The severity of COVID 19 scenero in a ‘lower for longer’ interest rate environment, which is expected to have a negative impact on net interest income results especially for banks with significant carry and maturity transformation.The impact of adverse economic shocks also includes retail credit risks due to a borrower’s failure or inability to repay on a consumer credit product, such as a mortgage, unsecured personal loan, credit card, overdraft etc. The impact uncovered many banks’ inability to aggregate exposures quickly, apply new scenarios or modify models and insufficient infrastructure to facilitate the development of those models. They were under pressure due to inability to access the right data when it is needed causing problematic delays and insufficient risk tools. In addition to the above, banks have to devote considerable time and resources to complying with the new regulatory guidelines and to establishing internal frameworks so they can perform stress tests for different types of risk, asset classes, and business lines. Solvency stress tests are usually conducted with a time horizon of one to three years, whereas liquidity stress tests cover a much shorter time horizon, ranging for the majority of banks between one and three months. Stress testing methods and analytical outcomes need to not only be consistent with how the organisation looks at risk and reporting, but also meet regulatory guidelines. The poser of double risk for banks, since overestimating volnerability will increase their capital requirements, while too much optimism could lead supervisory intervention.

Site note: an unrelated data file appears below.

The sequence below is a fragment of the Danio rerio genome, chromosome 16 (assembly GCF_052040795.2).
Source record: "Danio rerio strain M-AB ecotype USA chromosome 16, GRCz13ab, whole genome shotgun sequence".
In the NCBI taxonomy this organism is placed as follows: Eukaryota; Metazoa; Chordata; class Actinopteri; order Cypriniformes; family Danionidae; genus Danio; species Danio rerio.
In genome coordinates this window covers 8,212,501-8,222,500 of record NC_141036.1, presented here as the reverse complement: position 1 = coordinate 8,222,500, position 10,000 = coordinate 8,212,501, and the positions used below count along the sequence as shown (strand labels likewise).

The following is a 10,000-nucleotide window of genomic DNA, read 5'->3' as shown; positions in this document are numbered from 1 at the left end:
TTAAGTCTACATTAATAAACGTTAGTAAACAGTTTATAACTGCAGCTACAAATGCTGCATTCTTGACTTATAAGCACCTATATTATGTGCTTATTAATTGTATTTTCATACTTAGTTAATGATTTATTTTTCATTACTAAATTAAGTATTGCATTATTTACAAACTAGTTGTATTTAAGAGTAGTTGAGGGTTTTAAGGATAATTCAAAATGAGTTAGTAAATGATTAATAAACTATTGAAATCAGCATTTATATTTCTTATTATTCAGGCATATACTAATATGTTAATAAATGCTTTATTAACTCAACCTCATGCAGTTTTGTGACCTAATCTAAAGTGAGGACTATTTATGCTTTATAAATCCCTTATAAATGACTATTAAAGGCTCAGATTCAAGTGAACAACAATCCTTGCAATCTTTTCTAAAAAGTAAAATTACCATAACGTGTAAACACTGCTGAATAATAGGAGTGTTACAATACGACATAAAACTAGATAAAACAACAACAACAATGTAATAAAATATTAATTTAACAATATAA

Sources: The above article contains brief excerpts of RBI circulars and Bank for International settlement’s Consulatatative Document Principles for sound stress testing practice and supervision (2009)